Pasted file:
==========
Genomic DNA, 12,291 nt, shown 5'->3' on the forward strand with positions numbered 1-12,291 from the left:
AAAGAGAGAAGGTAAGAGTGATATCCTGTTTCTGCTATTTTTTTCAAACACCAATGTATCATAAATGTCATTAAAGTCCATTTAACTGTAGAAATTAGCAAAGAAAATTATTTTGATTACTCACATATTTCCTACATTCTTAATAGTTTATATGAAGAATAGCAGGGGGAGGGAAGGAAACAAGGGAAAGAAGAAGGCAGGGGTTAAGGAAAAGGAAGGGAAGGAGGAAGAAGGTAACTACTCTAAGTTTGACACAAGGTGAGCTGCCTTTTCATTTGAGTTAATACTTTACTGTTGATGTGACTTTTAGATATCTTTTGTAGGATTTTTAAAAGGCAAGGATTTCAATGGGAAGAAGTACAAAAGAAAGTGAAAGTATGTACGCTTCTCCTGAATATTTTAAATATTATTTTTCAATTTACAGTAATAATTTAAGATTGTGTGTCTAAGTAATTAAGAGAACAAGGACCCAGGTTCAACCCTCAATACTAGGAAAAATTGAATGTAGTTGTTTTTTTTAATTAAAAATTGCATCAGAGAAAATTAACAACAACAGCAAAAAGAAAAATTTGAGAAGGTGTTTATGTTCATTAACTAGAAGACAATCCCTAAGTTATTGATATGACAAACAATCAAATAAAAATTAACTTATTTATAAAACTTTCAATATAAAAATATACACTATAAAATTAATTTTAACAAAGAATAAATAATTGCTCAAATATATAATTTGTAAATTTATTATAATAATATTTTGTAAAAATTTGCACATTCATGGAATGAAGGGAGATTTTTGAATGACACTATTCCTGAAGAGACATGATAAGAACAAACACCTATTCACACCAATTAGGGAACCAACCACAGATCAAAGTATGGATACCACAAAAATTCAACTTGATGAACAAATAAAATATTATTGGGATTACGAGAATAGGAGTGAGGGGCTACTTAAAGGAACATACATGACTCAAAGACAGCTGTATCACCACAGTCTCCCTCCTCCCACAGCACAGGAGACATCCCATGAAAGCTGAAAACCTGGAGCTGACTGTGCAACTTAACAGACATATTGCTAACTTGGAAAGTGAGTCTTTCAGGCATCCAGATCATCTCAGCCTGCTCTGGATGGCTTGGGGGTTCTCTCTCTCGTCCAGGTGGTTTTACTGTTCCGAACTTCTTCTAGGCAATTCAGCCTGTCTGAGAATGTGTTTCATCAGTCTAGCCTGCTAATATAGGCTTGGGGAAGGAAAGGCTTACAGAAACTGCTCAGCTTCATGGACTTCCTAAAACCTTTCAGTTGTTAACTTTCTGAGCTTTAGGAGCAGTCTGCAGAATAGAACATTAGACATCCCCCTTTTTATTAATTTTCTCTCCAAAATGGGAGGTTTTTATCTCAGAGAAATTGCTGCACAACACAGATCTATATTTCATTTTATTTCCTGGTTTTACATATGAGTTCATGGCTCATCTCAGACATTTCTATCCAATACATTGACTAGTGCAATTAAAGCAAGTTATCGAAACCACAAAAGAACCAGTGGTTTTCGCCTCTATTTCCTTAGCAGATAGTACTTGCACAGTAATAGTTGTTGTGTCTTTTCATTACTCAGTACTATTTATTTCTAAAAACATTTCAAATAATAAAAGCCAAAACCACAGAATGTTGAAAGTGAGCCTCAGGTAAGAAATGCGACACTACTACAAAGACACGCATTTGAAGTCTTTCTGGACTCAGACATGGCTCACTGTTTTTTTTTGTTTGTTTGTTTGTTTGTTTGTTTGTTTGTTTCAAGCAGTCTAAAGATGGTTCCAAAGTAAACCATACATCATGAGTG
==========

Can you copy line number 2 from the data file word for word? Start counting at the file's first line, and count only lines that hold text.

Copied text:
AAAGAGAGAAGGTAAGAGTGATATCCTGTTTCTGCTATTTTTTTCAAACACCAATGTATCATAAATGTCATTAAAGTCCATTTAACTGTAGAAATTAGCAAAGAAAATTATTTTGATTACTCACATATTTCCTACATTCTTAATAGTTTATATGAAGAATAGCAGGGGGAGGGAAGGAAACAAGGGAAAGAAGAAGGCAGGGGTTAAGGAAAAGGAAGGGAAGGAGGAAGAAGGTAACTACTCTAAGTTTGACACAAGGTGAGCTGCCTTTTCATTTGAGTTAATACTTTACTGTTGATGTGACTTTTAGATATCTTTTGTAGGATTTTTAAAAGGCAAGGATTTCAATGGGAAGAAGTACAAAAGAAAGTGAAAGTATGTACGCTTCTCCTGAATATTTTAAATATTATTTTTCAATTTACAGTAATAATTTAAGATTGTGTGTCTAAGTAATTAAGAGAACAAGGACCCAGGTTCAACCCTCAATACTAGGAAAAATTGAATGTAGTTGTTTTTTTTAATTAAAAATTGCATCAGAGAAAATTAACAACAACAGCAAAAAGAAAAATTTGAGAAGGTGTTTATGTTCATTAACTAGAAGACAATCCCTAAGTTATTGATATGACAAACAATCAAATAAAAATTAACTTATTTATAAAACTTTCAATATAAAAATATACACTATAAAATTAATTTTAACAAAGAATAAATAATTGCTCAAATATATAATTTGTAAATTTATTATAATAATATTTTGTAAAAATTTGCACATTCATGGAATGAAGGGAGATTTTTGAATGACACTATTCCTGAAGAGACATGATAAGAACAAACACCTATTCACACCAATTAGGGAACCAACCACAGATCAAAGTATGGATACCACAAAAATTCAACTTGATGAACAAATAAAATATTATTGGGATTACGAGAATAGGAGTGAGGGGCTACTTAAAGGAACATACATGACTCAAAGACAGCTGTATCACCACAGTCTCCCTCCTCCCACAGCACAGGAGACATCCCATGAAAGCTGAAAACCTGGAGCTGACTGTGCAACTTAACAGACATATTGCTAACTTGGAAAGTGAGTCTTTCAGGCATCCAGATCATCTCAGCCTGCTCTGGATGGCTTGGGGGTTCTCTCTCTCGTCCAGGTGGTTTTACTGTTCCGAACTTCTTCTAGGCAATTCAGCCTGTCTGAGAATGTGTTTCATCAGTCTAGCCTGCTAATATAGGCTTGGGGAAGGAAAGGCTTACAGAAACTGCTCAGCTTCATGGACTTCCTAAAACCTTTCAGTTGTTAACTTTCTGAGCTTTAGGAGCAGTCTGCAGAATAGAACATTAGACATCCCCCTTTTTATTAATTTTCTCTCCAAAATGGGAGGTTTTTATCTCAGAGAAATTGCTGCACAACACAGATCTATATTTCATTTTATTTCCTGGTTTTACATATGAGTTCATGGCTCATCTCAGACATTTCTATCCAATACATTGACTAGTGCAATTAAAGCAAGTTATCGAAACCACAAAAGAACCAGTGGTTTTCGCCTCTATTTCCTTAGCAGATAGTACTTGCACAGTAATAGTTGTTGTGTCTTTTCATTACTCAGTACTATTTATTTCTAAAAACATTTCAAATAATAAAAGCCAAAACCACAGAATGTTGAAAGTGAGCCTCAGGTAAGAAATGCGACACTACTACAAAGACACGCATTTGAAGTCTTTCTGGACTCAGACATGGCTCACTGTTTTTTTTTGTTTGTTTGTTTGTTTGTTTGTTTGTTTGTTTCAAGCAGTCTAAAGATGGTTCCAAAGTAAACCATACATCATGAGTG